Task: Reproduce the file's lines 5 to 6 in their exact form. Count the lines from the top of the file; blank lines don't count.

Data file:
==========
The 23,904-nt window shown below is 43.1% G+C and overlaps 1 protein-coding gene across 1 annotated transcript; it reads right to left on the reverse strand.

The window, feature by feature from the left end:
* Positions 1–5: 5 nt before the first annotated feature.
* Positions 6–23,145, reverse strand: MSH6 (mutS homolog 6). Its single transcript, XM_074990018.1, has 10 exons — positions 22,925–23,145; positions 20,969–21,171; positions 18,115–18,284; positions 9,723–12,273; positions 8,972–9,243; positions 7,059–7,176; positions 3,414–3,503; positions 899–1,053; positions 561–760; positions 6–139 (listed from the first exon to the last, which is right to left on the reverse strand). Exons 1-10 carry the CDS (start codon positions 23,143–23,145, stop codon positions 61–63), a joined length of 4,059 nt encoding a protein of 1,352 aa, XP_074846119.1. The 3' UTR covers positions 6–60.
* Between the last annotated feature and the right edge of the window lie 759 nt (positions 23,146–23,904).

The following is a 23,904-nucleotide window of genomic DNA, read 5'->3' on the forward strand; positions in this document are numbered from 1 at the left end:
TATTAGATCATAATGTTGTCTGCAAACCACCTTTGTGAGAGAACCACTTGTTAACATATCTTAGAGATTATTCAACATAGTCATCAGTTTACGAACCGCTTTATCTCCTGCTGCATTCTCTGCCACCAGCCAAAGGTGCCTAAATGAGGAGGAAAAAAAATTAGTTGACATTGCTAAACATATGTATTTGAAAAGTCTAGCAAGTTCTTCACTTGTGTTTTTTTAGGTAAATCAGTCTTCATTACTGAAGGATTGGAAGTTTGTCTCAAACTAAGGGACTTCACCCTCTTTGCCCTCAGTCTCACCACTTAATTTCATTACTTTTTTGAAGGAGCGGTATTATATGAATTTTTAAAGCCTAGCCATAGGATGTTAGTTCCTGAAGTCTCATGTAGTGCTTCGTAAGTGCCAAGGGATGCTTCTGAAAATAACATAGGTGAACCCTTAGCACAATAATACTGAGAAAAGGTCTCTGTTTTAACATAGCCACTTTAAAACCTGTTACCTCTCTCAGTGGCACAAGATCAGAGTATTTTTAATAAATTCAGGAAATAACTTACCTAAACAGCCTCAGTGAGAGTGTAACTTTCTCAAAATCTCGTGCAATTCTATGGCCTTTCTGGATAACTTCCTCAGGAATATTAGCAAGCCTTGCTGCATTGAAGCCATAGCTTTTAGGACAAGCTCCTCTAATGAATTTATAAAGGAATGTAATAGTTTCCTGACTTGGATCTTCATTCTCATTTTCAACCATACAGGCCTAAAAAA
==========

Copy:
* Between the last annotated feature and the right edge of the window lie 759 nt (positions 23,146–23,904).

The following is a 23,904-nucleotide window of genomic DNA, read 5'->3' on the forward strand; positions in this document are numbered from 1 at the left end: